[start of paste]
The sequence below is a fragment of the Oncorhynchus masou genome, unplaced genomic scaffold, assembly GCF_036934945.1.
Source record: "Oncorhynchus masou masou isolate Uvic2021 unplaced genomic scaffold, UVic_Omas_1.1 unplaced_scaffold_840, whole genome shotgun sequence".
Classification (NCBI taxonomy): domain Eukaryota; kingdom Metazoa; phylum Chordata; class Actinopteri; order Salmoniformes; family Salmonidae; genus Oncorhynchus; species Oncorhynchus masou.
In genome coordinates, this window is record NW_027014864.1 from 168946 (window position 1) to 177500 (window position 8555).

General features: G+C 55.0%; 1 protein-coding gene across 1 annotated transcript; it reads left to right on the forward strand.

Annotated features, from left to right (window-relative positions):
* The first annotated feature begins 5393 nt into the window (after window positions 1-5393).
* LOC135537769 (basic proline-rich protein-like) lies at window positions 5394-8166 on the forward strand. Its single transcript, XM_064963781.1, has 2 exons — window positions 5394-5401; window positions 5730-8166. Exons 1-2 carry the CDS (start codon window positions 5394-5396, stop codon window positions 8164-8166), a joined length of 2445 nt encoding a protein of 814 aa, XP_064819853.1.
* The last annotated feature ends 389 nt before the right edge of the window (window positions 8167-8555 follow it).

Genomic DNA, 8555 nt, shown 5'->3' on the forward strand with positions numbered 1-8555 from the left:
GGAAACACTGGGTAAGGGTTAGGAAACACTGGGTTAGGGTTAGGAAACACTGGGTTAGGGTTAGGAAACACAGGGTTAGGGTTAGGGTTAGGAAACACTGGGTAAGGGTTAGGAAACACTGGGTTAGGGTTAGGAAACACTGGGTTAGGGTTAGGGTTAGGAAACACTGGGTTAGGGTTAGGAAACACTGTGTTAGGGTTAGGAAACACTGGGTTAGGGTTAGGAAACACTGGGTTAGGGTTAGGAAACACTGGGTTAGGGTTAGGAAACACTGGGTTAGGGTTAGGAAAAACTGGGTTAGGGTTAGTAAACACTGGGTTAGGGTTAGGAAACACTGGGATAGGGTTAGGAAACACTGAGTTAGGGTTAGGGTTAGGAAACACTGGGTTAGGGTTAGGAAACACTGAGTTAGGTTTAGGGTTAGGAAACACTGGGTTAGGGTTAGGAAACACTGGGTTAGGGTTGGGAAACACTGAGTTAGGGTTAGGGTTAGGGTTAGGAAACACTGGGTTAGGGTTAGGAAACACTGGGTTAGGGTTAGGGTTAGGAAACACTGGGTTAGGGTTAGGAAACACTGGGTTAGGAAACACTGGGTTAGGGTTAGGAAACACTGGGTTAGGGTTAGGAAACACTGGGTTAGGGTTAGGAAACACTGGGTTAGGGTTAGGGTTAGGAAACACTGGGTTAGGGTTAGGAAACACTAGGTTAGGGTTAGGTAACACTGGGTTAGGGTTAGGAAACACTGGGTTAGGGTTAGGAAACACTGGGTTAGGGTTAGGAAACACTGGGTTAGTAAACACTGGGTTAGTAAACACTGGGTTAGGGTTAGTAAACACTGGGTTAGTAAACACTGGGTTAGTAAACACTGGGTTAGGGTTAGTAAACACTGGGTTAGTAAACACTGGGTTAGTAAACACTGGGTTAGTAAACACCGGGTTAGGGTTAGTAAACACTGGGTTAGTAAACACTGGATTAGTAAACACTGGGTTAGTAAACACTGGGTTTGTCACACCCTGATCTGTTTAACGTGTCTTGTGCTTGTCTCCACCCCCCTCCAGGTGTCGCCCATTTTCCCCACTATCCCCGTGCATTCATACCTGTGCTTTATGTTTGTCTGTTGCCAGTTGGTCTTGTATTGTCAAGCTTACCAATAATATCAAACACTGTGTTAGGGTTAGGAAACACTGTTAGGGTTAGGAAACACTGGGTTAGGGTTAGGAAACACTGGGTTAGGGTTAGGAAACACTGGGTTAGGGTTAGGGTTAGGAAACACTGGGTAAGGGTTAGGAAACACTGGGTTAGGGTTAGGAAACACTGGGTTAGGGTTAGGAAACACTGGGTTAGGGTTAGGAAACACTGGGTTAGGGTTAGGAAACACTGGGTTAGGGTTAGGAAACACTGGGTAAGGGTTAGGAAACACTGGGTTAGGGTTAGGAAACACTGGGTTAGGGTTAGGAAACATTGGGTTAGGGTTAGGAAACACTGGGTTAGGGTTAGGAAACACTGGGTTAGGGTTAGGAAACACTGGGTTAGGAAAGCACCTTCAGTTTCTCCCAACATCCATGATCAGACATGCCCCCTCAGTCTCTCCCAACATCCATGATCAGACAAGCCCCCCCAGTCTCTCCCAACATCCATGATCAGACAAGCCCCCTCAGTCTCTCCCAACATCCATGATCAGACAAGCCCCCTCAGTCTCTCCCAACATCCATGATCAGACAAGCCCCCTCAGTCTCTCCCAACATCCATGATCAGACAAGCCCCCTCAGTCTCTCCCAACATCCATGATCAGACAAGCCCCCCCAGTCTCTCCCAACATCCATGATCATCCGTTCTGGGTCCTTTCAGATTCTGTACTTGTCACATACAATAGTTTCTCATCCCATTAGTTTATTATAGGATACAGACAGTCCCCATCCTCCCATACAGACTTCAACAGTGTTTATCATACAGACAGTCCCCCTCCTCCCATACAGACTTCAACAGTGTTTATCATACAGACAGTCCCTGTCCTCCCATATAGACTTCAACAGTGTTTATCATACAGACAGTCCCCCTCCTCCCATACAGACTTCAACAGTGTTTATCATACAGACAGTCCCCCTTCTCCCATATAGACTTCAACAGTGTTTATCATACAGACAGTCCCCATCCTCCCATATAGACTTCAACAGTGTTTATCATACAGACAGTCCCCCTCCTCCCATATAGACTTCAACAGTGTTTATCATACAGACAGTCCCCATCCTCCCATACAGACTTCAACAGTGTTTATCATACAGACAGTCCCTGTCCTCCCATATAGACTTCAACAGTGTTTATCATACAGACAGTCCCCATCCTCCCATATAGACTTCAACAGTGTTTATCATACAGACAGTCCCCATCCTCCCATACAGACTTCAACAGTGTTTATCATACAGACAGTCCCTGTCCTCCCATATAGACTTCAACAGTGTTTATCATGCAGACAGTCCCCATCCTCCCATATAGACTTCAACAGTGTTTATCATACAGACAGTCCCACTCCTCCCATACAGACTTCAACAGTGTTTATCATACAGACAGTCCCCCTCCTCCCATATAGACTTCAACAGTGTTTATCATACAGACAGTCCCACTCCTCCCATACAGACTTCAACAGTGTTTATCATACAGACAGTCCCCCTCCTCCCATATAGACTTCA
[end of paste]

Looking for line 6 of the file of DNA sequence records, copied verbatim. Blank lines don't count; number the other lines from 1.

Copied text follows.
Annotated features, from left to right (window-relative positions):